In [ ]:

```
from __future__ import division, print_function
```

In this final exercise we are going to make use of all the skills you have developed in Python today, and approximate pi with a nice matplotlib animation.

In this example we are going to approximate pi by calculating the difference in the area of a unit square and a unit circle. We shall do this by randomly picking a point inside the unit square and determining if that point is inside the unit circle contained within the square. The ratio of points inside both the square and the circle to the ratio of points only in the square will allow us to approximate pi.

First we will introduce you to the matplotlib animation module.

Approximate pi by the Monte Carlo method in a for loop. For each iteration of the loop you will need to generate a random x and y coordinate of your point (between 0 and 1), and then calculate if this is inside the circule of radius 1. You can then approximate $\pi$ using the following equation:

$$ \pi = \frac{\text{number of points in circle}}{\text{total number of points}} $$You will probably find `numpy.random.rand()`

and `numpy.sqrt()`

useful.

Print the approximation at each step to see it getting more accurate.

In [ ]:

```
import numpy as np
```

In [ ]:

```
points_in = 0
for i in range(100):
x = np.random.rand()
y = np.random.rand()
r = np.sqrt(x**2 + y**2)
if r <= 1:
points_in += 1
pi_4 = points_in/(i+1)
print("pi = {}".format(pi_4 * 4.))
```

Matplotlib supports animation of all of its figure types. We will show you an example here.

First things first, we need to import Animation.

In [ ]:

```
%matplotlib nbagg
import matplotlib.pyplot as plt
import matplotlib.animation as ani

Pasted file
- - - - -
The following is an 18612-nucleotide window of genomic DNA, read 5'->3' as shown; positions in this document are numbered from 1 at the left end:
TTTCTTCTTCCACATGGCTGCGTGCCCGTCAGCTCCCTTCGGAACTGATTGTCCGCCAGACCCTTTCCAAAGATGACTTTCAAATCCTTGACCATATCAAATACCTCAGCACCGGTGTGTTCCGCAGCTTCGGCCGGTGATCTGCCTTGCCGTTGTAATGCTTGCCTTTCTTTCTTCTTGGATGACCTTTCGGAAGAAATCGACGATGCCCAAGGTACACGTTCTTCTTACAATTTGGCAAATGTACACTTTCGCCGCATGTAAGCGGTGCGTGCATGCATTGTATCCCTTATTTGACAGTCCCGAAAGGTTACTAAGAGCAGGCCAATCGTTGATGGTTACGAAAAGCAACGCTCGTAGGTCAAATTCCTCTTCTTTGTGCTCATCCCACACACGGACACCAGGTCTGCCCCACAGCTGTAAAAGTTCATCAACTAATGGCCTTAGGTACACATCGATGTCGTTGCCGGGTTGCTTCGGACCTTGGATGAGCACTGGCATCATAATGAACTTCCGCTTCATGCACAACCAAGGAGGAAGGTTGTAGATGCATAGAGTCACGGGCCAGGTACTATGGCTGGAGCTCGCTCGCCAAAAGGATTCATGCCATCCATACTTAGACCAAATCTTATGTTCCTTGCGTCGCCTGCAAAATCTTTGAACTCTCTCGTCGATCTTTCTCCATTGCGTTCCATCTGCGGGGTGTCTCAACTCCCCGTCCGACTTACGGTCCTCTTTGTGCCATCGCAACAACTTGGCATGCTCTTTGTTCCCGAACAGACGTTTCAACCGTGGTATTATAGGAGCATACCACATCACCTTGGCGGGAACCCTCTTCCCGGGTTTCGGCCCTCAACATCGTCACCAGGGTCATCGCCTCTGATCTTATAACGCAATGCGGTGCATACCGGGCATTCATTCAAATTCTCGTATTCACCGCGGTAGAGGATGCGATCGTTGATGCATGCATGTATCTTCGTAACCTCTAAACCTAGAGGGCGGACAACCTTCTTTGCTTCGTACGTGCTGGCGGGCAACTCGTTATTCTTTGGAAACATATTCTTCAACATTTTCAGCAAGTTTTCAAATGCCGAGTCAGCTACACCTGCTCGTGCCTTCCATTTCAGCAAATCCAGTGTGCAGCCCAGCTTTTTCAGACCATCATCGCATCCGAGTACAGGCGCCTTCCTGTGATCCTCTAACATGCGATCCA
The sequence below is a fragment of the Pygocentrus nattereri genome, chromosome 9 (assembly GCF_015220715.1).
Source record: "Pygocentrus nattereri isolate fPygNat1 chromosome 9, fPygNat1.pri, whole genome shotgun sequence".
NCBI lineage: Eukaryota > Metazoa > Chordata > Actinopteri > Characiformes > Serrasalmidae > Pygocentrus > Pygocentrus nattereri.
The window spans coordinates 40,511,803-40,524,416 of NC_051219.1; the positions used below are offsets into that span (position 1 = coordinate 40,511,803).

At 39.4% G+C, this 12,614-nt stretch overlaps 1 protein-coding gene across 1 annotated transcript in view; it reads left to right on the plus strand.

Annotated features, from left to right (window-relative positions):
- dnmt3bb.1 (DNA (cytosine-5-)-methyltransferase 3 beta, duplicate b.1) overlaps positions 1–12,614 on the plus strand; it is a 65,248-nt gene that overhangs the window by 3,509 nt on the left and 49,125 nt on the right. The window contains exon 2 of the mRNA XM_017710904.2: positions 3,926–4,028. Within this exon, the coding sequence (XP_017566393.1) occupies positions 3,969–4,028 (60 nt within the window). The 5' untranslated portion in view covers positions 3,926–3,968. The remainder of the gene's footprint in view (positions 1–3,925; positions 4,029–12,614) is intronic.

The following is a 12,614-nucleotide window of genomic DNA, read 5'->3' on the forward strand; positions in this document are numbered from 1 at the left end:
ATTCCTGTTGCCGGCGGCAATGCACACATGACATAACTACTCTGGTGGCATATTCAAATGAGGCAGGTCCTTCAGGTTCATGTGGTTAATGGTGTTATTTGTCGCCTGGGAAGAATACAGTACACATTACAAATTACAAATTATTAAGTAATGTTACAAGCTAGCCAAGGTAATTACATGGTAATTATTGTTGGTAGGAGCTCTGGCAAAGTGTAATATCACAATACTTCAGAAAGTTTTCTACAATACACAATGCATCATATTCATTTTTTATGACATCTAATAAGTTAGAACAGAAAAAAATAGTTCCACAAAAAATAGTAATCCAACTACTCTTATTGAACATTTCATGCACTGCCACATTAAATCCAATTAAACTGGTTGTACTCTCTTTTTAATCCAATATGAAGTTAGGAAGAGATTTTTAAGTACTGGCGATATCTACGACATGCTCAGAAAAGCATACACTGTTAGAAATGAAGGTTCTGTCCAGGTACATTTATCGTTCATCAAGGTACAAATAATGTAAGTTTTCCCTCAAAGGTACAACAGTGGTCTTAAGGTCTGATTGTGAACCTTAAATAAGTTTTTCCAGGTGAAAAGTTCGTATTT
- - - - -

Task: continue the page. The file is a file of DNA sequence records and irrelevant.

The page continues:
import numpy as np
```

So animation plotting is based off creating a function. So in this case, we are animating a line plot.

In [ ]:

```
fig, ax = plt.subplots()
x = np.linspace(0, 6*np.pi, 1000)
y = np.sin(x)
line, = ax.plot(x, y)
```

In [ ]:

```
def update(i):
shift = np.pi/50
x = np.linspace(0, 6*np.pi, 1000)
y = np.sin(x + i*shift)
return line.set_data(x, y)
```

In [ ]:

```
anim = ani.FuncAnimation(fig, update, frames=100)
```

In [ ]:

```
plt.show()
```

This works! Animating a 2D image is similar. Except in the animate function, you will set both x and y data.

Modify your $\pi$ calculation to animate as it calculates pi.

You can plot the circle of the line using the equation: $$ x^2 + y^2 = 1 $$

Set the title of your plot to be the running approximation of $\pi$.

In [ ]:

```
fig, ax = plt.subplots()
points_in = 0
points_all = 0
def calculate_point(i):
global points_in, points_all, ax
x = np.random.rand()
y = np.random.rand()
r = np.sqrt(x**2 + y**2)
if r <= 1:
points_in += 1
ax.plot(x, y, 'bo')
else:
ax.plot(x, y, 'ro')
points_all += 1
pi_4 = points_in/points_all
pi = pi_4 * 4.
plt.title("pi = {}".format(pi))
```

In [ ]:

```
x = np.linspace(0, 1, 1000)
y = np.sqrt(1 - x**2)
plt.plot(x, y)
```

In [ ]:

```
anim = ani.FuncAnimation(fig, calculate_point, 100, interval=10)
```

In [ ]:

```
plt.show()
```

There is a further IPython Notebook talking about this in more detail.